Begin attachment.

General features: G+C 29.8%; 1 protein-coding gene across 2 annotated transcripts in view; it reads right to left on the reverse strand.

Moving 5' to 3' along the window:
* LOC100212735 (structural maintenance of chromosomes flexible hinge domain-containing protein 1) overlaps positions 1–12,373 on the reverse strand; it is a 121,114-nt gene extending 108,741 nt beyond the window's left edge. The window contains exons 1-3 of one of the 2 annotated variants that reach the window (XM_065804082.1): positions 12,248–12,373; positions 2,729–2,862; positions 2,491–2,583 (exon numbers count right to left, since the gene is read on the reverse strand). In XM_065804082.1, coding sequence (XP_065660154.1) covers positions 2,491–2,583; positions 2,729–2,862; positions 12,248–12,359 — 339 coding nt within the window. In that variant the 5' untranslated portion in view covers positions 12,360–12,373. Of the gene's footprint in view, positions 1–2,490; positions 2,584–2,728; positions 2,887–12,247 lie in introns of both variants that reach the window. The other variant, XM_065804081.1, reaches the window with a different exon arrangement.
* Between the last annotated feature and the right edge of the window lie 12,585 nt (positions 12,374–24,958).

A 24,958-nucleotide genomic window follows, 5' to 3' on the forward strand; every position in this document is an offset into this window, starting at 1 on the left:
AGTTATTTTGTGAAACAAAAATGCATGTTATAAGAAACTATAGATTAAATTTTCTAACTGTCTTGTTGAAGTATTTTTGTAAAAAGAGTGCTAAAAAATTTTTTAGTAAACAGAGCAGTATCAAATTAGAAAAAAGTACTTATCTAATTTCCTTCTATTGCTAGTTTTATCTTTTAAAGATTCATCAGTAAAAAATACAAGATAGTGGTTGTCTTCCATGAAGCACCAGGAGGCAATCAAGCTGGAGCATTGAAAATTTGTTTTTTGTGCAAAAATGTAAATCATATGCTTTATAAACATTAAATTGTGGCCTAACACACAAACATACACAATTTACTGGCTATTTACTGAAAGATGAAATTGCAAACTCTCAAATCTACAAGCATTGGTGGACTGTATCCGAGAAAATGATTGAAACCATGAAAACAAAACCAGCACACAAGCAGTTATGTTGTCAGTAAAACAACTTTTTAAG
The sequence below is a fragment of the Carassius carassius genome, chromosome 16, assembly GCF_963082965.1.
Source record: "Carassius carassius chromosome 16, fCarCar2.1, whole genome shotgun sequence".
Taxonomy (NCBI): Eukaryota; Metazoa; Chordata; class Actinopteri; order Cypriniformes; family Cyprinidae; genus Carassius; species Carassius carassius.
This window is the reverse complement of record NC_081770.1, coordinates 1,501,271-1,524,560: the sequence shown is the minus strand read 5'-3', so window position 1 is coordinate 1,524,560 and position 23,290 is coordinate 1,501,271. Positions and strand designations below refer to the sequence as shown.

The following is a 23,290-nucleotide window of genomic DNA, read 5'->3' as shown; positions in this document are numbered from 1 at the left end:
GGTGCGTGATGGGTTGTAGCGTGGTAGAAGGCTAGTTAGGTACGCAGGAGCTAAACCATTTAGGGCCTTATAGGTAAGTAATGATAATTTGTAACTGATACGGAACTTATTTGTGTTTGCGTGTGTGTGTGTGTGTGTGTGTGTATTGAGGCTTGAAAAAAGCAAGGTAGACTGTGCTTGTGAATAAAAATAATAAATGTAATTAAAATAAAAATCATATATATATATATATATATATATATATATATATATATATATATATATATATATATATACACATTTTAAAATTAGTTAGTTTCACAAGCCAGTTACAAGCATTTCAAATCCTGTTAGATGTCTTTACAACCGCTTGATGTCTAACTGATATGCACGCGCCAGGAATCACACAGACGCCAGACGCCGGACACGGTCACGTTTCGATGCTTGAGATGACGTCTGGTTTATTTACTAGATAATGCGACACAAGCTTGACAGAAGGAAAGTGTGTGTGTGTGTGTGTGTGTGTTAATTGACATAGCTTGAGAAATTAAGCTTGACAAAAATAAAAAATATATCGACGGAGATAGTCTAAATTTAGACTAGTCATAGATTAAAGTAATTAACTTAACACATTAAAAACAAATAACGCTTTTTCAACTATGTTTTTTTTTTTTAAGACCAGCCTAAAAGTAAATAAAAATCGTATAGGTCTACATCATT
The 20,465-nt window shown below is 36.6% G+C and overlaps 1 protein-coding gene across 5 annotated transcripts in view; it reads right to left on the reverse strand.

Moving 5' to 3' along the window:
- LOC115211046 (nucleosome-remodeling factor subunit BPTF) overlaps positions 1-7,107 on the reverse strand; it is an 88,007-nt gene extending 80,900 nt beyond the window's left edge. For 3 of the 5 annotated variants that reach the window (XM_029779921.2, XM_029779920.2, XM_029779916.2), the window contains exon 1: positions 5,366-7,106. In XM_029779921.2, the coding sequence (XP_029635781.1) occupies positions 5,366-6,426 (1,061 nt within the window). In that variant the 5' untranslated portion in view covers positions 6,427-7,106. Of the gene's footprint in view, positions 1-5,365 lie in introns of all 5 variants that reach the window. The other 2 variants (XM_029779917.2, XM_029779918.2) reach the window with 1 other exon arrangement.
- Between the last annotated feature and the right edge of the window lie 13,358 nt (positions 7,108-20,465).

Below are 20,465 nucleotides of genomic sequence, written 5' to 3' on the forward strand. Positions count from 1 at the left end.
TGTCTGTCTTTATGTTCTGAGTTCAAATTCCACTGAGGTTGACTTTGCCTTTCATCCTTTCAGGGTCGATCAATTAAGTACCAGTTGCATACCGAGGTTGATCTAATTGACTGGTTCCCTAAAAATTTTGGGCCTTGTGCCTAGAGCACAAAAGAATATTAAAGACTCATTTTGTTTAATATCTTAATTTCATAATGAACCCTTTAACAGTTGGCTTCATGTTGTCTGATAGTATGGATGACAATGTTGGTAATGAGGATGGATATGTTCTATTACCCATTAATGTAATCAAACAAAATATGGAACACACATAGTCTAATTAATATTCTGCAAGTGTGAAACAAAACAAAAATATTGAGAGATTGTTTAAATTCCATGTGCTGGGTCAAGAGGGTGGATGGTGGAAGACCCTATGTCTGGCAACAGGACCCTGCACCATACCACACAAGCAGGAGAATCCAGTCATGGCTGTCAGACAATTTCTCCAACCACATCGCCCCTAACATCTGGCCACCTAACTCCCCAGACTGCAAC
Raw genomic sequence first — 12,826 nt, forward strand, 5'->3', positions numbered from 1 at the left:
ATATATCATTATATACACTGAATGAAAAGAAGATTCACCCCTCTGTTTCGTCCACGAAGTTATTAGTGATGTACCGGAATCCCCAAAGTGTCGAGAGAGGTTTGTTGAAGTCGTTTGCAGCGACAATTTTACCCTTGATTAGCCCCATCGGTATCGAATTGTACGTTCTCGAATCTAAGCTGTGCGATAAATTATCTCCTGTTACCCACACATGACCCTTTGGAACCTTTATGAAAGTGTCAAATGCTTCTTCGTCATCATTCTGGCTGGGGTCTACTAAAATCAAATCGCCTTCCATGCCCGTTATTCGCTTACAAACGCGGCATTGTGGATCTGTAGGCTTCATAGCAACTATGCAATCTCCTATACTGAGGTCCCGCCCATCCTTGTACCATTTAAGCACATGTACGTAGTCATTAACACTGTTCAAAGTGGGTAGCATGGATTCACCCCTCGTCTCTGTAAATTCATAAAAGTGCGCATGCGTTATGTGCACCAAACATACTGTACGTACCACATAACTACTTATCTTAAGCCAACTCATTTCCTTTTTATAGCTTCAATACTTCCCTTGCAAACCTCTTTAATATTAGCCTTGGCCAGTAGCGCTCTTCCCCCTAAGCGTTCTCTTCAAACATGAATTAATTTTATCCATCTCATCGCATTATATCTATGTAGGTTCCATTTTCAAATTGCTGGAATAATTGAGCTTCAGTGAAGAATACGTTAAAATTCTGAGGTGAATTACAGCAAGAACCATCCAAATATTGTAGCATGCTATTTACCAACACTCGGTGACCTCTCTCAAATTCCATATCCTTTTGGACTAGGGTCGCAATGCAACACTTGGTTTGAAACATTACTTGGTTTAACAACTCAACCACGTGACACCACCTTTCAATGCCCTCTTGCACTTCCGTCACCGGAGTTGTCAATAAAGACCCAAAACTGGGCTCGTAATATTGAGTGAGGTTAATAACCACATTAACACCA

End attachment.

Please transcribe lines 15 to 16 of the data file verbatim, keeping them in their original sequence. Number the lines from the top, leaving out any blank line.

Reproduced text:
- LOC115211046 (nucleosome-remodeling factor subunit BPTF) overlaps positions 1-7,107 on the reverse strand; it is an 88,007-nt gene extending 80,900 nt beyond the window's left edge. For 3 of the 5 annotated variants that reach the window (XM_029779921.2, XM_029779920.2, XM_029779916.2), the window contains exon 1: positions 5,366-7,106. In XM_029779921.2, the coding sequence (XP_029635781.1) occupies positions 5,366-6,426 (1,061 nt within the window). In that variant the 5' untranslated portion in view covers positions 6,427-7,106. Of the gene's footprint in view, positions 1-5,365 lie in introns of all 5 variants that reach the window. The other 2 variants (XM_029779917.2, XM_029779918.2) reach the window with 1 other exon arrangement.
- Between the last annotated feature and the right edge of the window lie 13,358 nt (positions 7,108-20,465).